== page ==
By Briana Biswas & Zainab Raza
Interviewers of NovelMinority
This week, we selected Donovan Beck, a director & filmmaker. We sat down with Beck to talk movie recs, radical optimism, and what the freelance world looks like.
The following interview has been edited for clarity and length.
Briana Biswas (BB): What is the meaning behind your name: “The Mind Of Sol”?
Donovan Beck (DB): So the 'Mind of Sol' comes from two places in my life. First: my childhood friends called me Sol, because of my personality. Second: the sun never really sets around the world, right? When it sets for us here, it's actually just rising somewhere else. So the sun's constantly working to make a positive impact on the world. The 'Mind of Sol' is the concept of doing just that.
(BB): You use TikTok to create a comfortable, uplifting space for others. What makes you put out that specific sort of content?
(DB): I love the quiet. I love sitting in solace, or going up to the mountains and just exploring, so I try to create that environment around me when it comes to the design of everything. I honestly laugh at the fact that over 14 million people have seen my floor [laughs]. I wanted it to be a place where I felt comfortable [above anything else]. I want my videos to feel as if you're just talking to a friend.
Zainab Raza (ZR): The film industry is so competitive; I’m sure not everything gets recognized. What helps you stay motivated to keep doing what you do?
(DB): Intention. I’m a photographer, filmmaker and writer. People know me for what I do. But the thing that I tell the students and those that I work with is that the “why” of what they're doing is going to make their lives incredibly easier on the days it's hard to be a creative. The “why” behind everything that I do is to advocate for the next generation of artists, the next generation of creatives and people trying to share their stories in this world. Whenever I struggle, I remember that I'm not just doing this because I want to be considered a filmmaker or a writer. I'm doing this because I want this to mean more than myself.
(BB): Wow that was a beautiful answer. What opportunity-related challenges have you faced as a BIPOC?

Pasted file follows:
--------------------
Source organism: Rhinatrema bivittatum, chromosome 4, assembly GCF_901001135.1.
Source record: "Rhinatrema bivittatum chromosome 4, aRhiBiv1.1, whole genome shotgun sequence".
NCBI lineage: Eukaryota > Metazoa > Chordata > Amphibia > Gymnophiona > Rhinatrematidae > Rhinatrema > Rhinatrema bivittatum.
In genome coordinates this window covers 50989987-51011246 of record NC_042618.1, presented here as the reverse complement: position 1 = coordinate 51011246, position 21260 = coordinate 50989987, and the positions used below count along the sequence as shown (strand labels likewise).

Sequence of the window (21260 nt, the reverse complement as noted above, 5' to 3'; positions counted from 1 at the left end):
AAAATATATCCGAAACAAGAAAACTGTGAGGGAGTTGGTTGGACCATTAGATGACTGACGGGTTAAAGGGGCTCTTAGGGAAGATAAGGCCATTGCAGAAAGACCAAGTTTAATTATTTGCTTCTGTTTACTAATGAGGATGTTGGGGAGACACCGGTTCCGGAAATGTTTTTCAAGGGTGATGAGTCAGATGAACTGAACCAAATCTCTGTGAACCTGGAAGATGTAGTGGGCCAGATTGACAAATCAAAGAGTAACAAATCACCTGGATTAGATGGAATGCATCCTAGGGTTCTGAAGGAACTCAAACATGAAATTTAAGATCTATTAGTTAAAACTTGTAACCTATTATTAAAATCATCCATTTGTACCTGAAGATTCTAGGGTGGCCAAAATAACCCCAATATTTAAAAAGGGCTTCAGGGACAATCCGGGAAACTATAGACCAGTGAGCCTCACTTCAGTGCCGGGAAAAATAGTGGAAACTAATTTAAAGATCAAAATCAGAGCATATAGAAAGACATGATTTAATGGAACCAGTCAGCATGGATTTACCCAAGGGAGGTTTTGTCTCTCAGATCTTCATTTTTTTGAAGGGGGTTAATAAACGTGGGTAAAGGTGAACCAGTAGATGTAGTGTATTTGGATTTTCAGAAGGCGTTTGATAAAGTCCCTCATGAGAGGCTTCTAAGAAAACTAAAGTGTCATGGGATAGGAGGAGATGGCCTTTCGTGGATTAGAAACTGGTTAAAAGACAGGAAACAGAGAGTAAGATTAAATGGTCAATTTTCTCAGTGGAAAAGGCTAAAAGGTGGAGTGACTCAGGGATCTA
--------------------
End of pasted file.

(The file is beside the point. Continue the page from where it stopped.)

(DB): Yeah. So you don't see a lot of creators who are a person of color. Even today, people of color make up less than 25%. It’s very common that I see myself as the only person of color in directing meetings in planning, production meetings and things like that. I am there to start changing that statistic. I started in the industry when I was 16, and now I'm 21. I've done a lot of productions, I've worked on a lot of sets, and I've earned my stripes as a director. So even when people will try to talk down to me, I know who I am and what I have to offer. And you have to. You are going to have to represent yourself 1000x more than somebody who isn't a person of color. [To me] the goal shouldn't just be to be the first black person to do X, or the first person of color to do Y. [The goal is to work] until having people of color accomplish these things is no longer a surprise. So to the young artists out there: be proud of what you’re doing. Be loud about it. Even--and especially when!--they start to doubt you.
(ZR): You’ve been in the industry for a while--since 16. Have you seen progress in representation since you started?
(DB): One hundred percent. I feel like we as people of color often view representation very critically. It’s hard not to...we have this huge mountain to fight: generational stigma, generational discrimination, etc. But we have to step back and acknowledge how much has been done. The internet has allowed so many creators of color to share their work. Organizations like Netflix, [for] which there are arguments to be made on both sides, have shared international films directed by people of color. Even now, we’re seeing the first black directors winning awards for their work. First black organized films being truly awarded and crowned for what they did. The voice is getting louder.
(BB): Absolutely, yeah. I mean, in any type of creative industry BIPOC are going to have to represent themselves so much harder, just to get to the same place that white people might already be in. And I think especially in a competitive film industry, people must want BIPOC to talk about their trauma. Have you ever been pressured to speak about your trauma?
(DB): I'm not someone who's often in front of a camera. I'm more often a director, or a cinematographer, or a filmmaker. With that being said...have I been [tokenized]? Have people pointed to me when they say, “Oh, we're a diverse group of people working here.”? Yeah, absolutely. But above anything else: I am a student of intercultural communications with a focus in media. And so I get to ask: hey, are we creating this film or this commercial without taking into account cultural history, not taking into account people's understanding of certain topics or ideas? Mostly, I am not [asked about my trauma], but the industry often uses trauma (cultural, generational, something else) as a scapegoat. My responsibility is then to address it.